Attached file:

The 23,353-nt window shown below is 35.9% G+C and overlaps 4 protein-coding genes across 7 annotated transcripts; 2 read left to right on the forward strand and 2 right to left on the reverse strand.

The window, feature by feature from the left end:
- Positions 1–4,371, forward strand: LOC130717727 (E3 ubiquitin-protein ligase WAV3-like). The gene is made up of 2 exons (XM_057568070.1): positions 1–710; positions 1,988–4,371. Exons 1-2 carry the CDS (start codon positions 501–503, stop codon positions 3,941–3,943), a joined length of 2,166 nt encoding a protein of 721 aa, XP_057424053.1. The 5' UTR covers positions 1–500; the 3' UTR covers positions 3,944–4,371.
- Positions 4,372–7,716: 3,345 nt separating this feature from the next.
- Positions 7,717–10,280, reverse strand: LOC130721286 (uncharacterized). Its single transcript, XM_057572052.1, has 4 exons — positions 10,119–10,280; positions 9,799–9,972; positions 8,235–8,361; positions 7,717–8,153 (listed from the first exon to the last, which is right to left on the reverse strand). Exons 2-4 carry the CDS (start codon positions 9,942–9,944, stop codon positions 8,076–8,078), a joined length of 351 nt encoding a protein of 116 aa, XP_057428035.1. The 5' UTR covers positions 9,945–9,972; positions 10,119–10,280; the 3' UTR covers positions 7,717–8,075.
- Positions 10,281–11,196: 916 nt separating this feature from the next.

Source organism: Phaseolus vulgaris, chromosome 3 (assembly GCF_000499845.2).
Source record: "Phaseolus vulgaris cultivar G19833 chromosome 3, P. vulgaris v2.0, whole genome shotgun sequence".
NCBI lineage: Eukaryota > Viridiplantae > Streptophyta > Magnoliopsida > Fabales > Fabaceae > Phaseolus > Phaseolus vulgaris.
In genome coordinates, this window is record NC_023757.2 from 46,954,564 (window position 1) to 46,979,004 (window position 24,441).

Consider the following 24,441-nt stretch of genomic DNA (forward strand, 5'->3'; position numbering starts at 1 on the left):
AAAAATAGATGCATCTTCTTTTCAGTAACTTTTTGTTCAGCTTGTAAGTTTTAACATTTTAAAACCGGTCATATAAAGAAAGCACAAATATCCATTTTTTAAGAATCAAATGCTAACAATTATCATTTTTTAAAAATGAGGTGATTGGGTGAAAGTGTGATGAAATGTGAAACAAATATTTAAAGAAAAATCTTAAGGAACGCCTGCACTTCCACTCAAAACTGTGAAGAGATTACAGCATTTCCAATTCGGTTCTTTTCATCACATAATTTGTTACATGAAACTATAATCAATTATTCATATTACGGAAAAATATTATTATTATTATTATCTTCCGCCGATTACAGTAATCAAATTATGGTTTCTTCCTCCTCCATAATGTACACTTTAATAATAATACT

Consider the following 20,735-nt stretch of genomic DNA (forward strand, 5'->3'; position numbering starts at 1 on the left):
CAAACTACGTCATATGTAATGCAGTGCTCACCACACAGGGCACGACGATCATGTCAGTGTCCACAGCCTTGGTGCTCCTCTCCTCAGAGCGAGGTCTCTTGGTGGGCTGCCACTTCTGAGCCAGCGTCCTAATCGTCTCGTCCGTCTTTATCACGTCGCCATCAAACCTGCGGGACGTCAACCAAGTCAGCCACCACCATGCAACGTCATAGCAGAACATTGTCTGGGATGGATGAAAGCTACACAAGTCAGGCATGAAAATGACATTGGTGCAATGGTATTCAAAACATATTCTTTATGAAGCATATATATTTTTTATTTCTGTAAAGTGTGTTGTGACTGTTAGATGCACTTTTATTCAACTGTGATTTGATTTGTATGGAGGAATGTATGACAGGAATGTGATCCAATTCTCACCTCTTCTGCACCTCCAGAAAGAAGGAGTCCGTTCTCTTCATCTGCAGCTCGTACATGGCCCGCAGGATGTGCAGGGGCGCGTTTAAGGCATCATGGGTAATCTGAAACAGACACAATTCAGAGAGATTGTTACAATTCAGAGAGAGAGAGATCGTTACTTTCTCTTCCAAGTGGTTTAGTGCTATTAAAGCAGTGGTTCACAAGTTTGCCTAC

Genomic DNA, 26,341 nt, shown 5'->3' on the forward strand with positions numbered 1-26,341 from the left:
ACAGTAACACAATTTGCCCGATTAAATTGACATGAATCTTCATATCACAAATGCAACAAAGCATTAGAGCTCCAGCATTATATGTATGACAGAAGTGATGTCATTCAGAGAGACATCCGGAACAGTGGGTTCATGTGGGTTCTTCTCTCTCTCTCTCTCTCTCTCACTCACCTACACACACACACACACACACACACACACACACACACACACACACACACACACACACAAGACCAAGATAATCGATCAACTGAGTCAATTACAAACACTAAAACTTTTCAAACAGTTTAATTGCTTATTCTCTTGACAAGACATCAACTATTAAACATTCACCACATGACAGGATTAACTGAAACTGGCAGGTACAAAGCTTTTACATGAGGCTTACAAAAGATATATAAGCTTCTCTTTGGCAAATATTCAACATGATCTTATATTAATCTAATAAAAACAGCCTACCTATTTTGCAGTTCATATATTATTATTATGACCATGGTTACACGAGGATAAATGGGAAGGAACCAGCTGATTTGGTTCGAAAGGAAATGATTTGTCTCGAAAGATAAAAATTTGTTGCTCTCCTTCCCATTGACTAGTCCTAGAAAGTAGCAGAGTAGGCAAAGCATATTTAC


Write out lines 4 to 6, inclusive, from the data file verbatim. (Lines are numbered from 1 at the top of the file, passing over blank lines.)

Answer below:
- Positions 4,372–7,716: 3,345 nt separating this feature from the next.
- Positions 7,717–10,280, reverse strand: LOC130721286 (uncharacterized). Its single transcript, XM_057572052.1, has 4 exons — positions 10,119–10,280; positions 9,799–9,972; positions 8,235–8,361; positions 7,717–8,153 (listed from the first exon to the last, which is right to left on the reverse strand). Exons 2-4 carry the CDS (start codon positions 9,942–9,944, stop codon positions 8,076–8,078), a joined length of 351 nt encoding a protein of 116 aa, XP_057428035.1. The 5' UTR covers positions 9,945–9,972; positions 10,119–10,280; the 3' UTR covers positions 7,717–8,075.
- Positions 10,281–11,196: 916 nt separating this feature from the next.